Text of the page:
By Joe Escobar
Much time is spent combating the effects of moisture on an aircraft. Every manufacturer has some type of preservation schedule in place for their aircraft and engines when not in service. Most require some type of desiccant and barrier to prevent moisture-related problems during long-term storage. There are even de-humidifiers that are manufactured that can treat hangars or even be directed at aircraft cabins or engines to help combat corrosion problems. But what about moisture problems associated with everyday utilization?
Moisture in the cabin overhead and sidewalls is a problem on most larger aircraft. Even without severe moisture introduction such as with a leaking window, the aircraft can accumulate significant amounts of moisture.
Aircraft manufacturers are aware of the problems that moisture can cause. Boeing published an article in its Aero Magazine No. 5, January 1999, titled "Controlling Nuisance Moisture in Commercial Airplanes." They formed a team to address the moisture issue in aircraft. The team reviewed operator documentation and looked at in-service aircraft that had reported moisture problems.
Boeing considered the following factors in relation to moisture problems:
• Moisture sources and condensation
• Drainage and dripping
• Variables affecting condensation
• Varying degrees of condensation and moisture problems across model fleets
Moisture sources and condensation
Condensation formation is caused by an aircraft’s operating environment. As an aircraft ascends to higher altitudes, the temperature of both the outside air and the structure becomes very cold. Because the temperature of the skin is usually lower than the dewpoint of the interior air next to it, condensation forms as water, frost, or ice. Since the cabin air passes through gaps in the insulation coverage and is continuously moving over the cold structure, more and more condensation forms. The amount of condensation that forms is directly related to the amount of air circulation and the amount of humidity in the air. As circulation and humidity increase, higher amounts of condensation form.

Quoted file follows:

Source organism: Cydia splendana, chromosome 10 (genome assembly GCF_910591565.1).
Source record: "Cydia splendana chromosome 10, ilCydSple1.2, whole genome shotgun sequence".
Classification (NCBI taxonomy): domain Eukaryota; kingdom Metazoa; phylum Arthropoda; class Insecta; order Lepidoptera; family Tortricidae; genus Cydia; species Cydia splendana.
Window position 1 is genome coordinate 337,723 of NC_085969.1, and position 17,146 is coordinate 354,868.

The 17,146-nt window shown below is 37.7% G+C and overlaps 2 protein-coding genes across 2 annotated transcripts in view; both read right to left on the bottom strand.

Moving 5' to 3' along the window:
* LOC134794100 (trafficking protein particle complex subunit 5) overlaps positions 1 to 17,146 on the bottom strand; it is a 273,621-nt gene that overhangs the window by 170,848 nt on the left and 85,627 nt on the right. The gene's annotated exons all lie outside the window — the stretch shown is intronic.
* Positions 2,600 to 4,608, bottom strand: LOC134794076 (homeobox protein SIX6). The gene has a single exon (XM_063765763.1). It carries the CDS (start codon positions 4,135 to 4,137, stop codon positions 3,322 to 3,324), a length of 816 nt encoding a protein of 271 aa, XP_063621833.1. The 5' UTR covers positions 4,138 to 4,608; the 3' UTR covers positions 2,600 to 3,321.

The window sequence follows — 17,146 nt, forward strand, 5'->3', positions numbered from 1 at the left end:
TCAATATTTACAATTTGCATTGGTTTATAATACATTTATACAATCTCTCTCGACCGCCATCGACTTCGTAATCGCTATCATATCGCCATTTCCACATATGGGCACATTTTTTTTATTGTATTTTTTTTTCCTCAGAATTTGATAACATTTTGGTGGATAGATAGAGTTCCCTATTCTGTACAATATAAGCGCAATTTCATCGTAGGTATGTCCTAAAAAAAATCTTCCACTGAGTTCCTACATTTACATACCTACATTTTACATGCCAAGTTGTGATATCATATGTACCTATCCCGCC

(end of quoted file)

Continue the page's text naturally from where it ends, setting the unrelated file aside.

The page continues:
The frost that forms while the aircraft is at altitude melts as the aircraft descends (if the temperature of the skin gets above freezing). Theoretically, the moisture should drain out of the aircraft (through belly drains for example). But in the real world, the sudden onset of moisture drainage can drip into the crown area of the aircraft, possibly even dripping into the passenger cabin. Hence, the phenomenon known as "rain in the plane."
Moisture can also become trapped in areas of the overhead and sidewall. The fiberglass insulation blankets that are typically used in these areas are covered with a waterproof barrier. However, tears in the barrier material can allow moisture to soak in to the insulation blankets. This can add a significant amount of weight to the aircraft. In addition, trapped moisture can lead to the onset of corrosion. It can also cause electrical malfunctions either as a direct result of the moisture, or as a result of the corrosion on the electrical components.
Variables that affect condensation
The Boeing team addressed four categories that affect the amount of condensation that forms. These are:
• Aircraft design/configuration
• Airplane operations
Aircraft operations have a significant part in moisture formation. Condensation and associated moisture problems are affected greatly by seating density and aircraft operations. Load factors and utilization rates have an especially high influence on condensation formation. The higher the utilization rate, the more time the structure is at the lower temperatures that cause the condensation formation, allowing for more moisture formation. In fact, aircraft with a combination of high seating density, high load factors, and high utilization rates tend to have the most extreme moisture problems.